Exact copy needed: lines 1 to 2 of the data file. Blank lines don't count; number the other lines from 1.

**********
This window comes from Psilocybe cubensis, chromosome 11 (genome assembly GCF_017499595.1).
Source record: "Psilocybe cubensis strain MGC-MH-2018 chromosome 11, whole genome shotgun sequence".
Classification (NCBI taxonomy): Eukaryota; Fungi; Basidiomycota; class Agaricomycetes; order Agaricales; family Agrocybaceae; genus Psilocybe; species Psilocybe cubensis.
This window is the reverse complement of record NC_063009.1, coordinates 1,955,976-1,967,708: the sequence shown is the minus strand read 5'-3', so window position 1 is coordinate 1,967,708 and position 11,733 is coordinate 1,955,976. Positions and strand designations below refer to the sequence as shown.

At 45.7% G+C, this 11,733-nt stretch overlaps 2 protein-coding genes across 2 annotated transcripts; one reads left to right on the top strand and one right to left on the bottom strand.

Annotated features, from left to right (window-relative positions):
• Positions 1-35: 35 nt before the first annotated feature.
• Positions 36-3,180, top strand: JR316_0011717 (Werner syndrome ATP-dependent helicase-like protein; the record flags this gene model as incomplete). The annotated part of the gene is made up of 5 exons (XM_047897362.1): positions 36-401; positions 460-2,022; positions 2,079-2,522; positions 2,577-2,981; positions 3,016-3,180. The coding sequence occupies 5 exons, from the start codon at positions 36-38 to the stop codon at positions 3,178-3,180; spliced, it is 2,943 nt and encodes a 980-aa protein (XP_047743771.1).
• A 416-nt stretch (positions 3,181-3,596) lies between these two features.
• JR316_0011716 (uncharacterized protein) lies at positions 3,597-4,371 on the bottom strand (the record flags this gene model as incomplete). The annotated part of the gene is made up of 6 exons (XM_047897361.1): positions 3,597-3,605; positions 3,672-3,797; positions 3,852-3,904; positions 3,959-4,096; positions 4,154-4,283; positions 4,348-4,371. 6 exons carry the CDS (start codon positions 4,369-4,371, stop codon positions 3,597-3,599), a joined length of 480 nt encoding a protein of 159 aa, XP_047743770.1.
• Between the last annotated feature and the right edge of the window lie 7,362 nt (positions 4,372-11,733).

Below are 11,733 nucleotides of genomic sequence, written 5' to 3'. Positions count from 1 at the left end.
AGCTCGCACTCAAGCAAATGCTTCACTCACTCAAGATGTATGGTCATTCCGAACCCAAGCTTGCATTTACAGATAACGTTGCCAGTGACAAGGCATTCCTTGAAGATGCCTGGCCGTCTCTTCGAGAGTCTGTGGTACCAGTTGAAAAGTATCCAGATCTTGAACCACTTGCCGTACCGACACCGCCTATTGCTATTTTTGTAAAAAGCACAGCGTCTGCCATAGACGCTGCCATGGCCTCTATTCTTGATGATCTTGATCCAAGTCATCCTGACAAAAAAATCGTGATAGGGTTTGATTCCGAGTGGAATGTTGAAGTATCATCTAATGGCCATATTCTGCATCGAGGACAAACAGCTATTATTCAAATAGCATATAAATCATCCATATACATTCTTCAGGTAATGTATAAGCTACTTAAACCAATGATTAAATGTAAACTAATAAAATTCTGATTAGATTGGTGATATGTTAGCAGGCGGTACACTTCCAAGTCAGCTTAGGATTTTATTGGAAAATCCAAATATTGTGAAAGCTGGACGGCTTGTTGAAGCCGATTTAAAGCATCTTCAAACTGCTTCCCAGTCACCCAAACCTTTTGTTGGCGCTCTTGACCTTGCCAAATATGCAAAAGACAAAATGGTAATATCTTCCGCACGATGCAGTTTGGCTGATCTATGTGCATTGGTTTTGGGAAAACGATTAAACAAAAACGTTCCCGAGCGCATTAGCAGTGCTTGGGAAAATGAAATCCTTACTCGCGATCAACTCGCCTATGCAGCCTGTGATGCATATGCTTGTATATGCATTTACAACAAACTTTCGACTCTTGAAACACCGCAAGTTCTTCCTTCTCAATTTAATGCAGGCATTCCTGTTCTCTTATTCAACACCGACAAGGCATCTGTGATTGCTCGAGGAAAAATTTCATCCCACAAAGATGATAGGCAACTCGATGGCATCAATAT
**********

This window comes from Psilocybe cubensis, chromosome 11 (genome assembly GCF_017499595.1).
Source record: "Psilocybe cubensis strain MGC-MH-2018 chromosome 11, whole genome shotgun sequence".